The economic bust, known as "Black Sunday" (May 2, 1982) to the locals, started with a phone call from the president of Exxon to Governor Richard Douglas Lamm, stating that Exxon would cut its losses while retaining mining rights to the (then and currently) uneconomic oil. The economic bust was felt statewide, as Exxon had invested more than US$5 billion in the state. Colorado historian Tom Noel observed, "I think that was a definite turning point, and it was a reminder that we were a boom-and-bust state...There were parallels to the silver crash of 1893."
By 2008, the economy of Grand Junction appeared to be more diverse and stable than it had been in previous decades. Major contributors to the economy were health care, tourism, agriculture, livestock, and energy mining (gas and oil). Major energy companies had once again invested large amounts of money due to increases in oil and natural gas prices (such as in the years 2005-2008). However, a major drop (in the summer of 2008) of market natural gas prices led to reduced gas well drilling and related capital expenditures in the area, significantly slowing the Grand Junction economy in 2009. Reports given in 2009 suggested that Grand Junction had once again been hard-hit economically, with one report by April 2010 listing the area as having had the largest percentage drop in employment of any "small city" in the entire United States.
By 2008, Grand Junction was being discovered by the "nation's elite business and leisure travelers" as a destination for private jet travel, with nearby Powderhorn Resort and other ski resorts a major attraction.
According to the city's 2017 Comprehensive Annual Financial Report, the top employers are:
|#||Employer||Percentage of Total Employees||Number of Employees|
|1||Mesa County Valley School District 51||3.83%||2715|
|2||St. Mary's Hospital||3.24%||2300|
|4||State of Colorado||1.43%||1012|
|5||Colorado Mesa University||1.42%||1006|
|6||City Markets, Inc.||1.13%||800|
|8||Grand Junction VA Medical Center||1.01%||720|
|9||Star Tek USA||0.99%||700|
|10||City of Grand Junction||0.89%||629|
Since 1958, the JUCO World Series has been playing at Suplizio Field. Most recently at Suplizio Field, a new professional Minor League Baseball team affiliate of the Colorado Rockies in the Pioneer Baseball League came from Casper and are known as the Grand Junction Rockies.
Both Suplizio Field and Stocker Stadium also host Colorado Mesa University as well as School District 51 sporting events.
The Grand Junction area has developed as a mountain biking destination, with many bikers coming from the Front Range of Colorado, the Salt Lake City area, and as far away as California to enjoy the area's abundant single-track trails. Two prominent trails are the Tabeguache and Kokopelli trails, the latter running from near Loma to Moab, Utah. Fruita, Colorado, with its 18-Road trail system, is within 10 miles of the city and has become a major mountain biking destination.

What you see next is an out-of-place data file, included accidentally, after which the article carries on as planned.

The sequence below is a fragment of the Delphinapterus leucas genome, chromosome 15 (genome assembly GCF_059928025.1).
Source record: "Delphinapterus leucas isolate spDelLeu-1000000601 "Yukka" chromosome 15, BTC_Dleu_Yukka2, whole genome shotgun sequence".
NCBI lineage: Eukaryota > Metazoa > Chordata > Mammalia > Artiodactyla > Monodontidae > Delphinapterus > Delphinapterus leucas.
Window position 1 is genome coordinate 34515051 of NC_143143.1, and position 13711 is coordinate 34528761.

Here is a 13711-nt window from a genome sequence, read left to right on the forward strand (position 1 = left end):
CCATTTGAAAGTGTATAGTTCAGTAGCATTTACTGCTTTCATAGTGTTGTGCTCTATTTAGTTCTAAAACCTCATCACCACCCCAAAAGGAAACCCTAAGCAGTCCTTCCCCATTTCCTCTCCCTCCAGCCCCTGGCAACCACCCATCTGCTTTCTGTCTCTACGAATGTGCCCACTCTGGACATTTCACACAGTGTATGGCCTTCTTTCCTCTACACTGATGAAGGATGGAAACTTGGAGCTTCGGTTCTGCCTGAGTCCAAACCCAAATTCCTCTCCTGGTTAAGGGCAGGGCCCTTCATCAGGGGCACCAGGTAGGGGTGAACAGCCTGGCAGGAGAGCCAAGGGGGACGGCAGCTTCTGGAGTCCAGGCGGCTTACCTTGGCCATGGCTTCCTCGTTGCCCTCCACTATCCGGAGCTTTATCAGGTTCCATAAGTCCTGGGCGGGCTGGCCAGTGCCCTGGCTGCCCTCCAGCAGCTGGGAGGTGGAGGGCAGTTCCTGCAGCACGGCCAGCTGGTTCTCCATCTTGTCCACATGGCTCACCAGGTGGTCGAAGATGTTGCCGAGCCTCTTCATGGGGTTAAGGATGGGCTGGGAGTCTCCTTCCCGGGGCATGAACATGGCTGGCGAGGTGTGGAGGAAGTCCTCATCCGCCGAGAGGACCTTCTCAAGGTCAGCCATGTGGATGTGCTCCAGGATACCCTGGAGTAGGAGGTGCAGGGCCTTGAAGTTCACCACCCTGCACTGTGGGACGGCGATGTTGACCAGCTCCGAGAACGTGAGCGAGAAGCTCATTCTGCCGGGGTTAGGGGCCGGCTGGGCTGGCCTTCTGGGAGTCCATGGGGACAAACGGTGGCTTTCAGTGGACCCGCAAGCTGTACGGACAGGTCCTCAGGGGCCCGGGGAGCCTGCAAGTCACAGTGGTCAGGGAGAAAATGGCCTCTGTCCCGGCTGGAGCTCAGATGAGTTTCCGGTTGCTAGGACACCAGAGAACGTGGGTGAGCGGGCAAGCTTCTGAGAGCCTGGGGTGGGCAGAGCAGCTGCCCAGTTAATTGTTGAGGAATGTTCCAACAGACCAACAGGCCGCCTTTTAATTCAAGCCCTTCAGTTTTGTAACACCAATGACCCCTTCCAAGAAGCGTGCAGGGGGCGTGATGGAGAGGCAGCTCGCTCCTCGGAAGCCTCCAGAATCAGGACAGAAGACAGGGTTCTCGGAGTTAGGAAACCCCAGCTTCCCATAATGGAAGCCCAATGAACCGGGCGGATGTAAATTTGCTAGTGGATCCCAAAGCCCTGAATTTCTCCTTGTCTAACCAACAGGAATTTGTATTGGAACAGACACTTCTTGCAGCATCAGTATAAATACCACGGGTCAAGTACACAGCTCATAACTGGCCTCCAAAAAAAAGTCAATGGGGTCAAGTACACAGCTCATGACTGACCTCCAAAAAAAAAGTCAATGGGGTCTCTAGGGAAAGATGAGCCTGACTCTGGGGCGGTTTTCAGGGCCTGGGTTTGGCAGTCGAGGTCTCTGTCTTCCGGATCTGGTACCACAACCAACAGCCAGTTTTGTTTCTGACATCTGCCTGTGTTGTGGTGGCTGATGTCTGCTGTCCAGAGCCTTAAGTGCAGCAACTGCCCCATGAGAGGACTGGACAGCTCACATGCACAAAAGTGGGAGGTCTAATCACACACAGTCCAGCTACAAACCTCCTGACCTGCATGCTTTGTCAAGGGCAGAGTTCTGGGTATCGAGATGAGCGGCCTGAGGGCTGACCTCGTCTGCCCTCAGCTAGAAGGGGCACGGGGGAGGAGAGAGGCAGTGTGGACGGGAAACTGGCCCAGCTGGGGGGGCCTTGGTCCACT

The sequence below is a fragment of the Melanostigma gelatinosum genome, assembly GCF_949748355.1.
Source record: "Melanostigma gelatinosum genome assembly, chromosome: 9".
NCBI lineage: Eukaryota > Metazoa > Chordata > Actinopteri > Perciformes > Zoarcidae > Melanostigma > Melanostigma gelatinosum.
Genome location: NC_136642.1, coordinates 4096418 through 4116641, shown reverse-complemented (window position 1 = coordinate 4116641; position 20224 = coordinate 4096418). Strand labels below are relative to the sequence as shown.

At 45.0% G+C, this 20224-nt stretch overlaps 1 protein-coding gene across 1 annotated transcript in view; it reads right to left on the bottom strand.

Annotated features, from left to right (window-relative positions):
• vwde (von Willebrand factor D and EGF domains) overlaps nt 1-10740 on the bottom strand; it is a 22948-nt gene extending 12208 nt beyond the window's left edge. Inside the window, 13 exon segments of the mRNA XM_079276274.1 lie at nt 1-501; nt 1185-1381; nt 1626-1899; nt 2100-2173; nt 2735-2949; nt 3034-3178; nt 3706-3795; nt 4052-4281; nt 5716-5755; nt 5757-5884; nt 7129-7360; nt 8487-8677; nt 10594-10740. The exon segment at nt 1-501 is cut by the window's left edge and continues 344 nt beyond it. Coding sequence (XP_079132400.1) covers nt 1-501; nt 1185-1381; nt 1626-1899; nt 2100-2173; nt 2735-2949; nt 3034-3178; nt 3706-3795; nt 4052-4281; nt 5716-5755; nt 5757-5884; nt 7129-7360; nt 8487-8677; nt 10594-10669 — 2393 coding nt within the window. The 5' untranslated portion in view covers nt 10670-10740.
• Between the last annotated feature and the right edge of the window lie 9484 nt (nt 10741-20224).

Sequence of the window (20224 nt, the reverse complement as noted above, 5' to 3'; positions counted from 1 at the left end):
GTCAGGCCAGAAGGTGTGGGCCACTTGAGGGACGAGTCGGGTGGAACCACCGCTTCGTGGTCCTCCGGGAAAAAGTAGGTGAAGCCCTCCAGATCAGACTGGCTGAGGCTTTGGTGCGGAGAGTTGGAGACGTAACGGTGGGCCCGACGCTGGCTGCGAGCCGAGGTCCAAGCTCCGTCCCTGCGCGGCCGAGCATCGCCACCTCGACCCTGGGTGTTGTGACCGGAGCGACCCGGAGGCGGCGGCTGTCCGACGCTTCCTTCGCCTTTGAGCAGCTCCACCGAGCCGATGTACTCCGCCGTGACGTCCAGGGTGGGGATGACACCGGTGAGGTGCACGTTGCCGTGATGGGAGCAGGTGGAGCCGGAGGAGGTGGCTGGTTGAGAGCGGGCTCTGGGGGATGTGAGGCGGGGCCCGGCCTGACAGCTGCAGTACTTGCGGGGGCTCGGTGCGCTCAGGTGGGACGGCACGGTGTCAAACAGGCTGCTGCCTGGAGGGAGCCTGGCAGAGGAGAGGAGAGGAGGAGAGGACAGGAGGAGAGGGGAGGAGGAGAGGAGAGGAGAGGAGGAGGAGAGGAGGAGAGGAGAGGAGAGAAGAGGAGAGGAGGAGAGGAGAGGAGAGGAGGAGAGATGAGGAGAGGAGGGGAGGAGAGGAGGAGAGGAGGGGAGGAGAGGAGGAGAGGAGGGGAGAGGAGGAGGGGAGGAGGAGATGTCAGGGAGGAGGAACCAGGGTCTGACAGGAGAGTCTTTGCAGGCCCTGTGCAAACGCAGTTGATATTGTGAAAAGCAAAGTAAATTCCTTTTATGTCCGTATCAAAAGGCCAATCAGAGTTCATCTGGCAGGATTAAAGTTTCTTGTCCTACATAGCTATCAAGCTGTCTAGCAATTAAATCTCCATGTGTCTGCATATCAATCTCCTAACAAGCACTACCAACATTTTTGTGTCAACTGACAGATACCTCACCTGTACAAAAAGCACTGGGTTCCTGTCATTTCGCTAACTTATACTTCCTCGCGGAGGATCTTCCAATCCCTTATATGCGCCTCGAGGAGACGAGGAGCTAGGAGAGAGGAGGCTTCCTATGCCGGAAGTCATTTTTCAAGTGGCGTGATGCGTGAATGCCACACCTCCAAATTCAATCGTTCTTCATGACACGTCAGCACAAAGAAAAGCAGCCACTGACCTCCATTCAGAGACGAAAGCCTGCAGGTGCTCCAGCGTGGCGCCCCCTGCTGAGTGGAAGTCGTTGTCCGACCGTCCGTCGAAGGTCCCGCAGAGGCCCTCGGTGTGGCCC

The Mesa Valley School District No. 51 (website) provides comprehensive K-12 public education to the Grand Junction area. School District 51 operates five high schools:
In addition, the district operates numerous middle, elementary, and other types of schools, including East Middle School, Redlands Middle School, and West Middle School. District 51 partners with Western Colorado Community College (WCCC) to operate a vocational school, owned and operated by Colorado Mesa University. WCCC was formerly named UTEC.
Colorado Mesa University, a public, four-year, liberal arts college, serves as the primary provider of higher education on the Western Slope from its campus in central Grand Junction. This campus has an average enrollment of just under 10,000 students and offers a variety of degrees, including a Masters in Business Administration, Educational Leadership, and ESOL.
Grand Junction is serviced by one local newspaper, The Grand Junction Daily Sentinel. The Grand Junction area also receives newspaper influence from sources in the greater Denver front range area.
Grand Junction has ABC, NBC, and CBS television station affiliates under the call signs of KJCT-TV (Channel 8), KKCO-TV (Channel 11), and KREX-TV (Channel 5) respectively. Also, Grand Junction has a Fox (Channel 4) affiliate station under the call sign of KFQX that receives news from the Denver FOX affiliate, KDVR (Channel 31) at 9 pm. KGBY (Channel 20) broadcasts Cozi TV programming. KRMJ (Channel 18) is the local PBS affiliate, part of the statewide Rocky Mountain PBS network.
Grand Junction Regional Airport (formerly Walker Field Airport) serves as the major airport in the area. The airport is located in north Grand Junction on Horizon Drive. As of 2011, two-way flights to Denver, Salt Lake City, Las Vegas, Dallas, Phoenix, Los Angeles, and Houston were available.
Amtrak, the national passenger rail system, provides service to Grand Junction Station, operating its California Zephyr daily in both directions between Chicago and Emeryville, California, across the bay from San Francisco.
Bustang, Colorado's state-run bus system, provides intercity bus service to the city. There are two bus lines that include Grand Junction. The West line connects to Denver, while the Outrider line connects to Durango. Both of these have multiple stops in between the final destinations, and the West line has options to transfer to alternative lines.
The Grand Valley Transit (GVT) is a regional transit system serving the grand valley. It operates 11 bus routes in the area as well as a "dial-a-ride" service.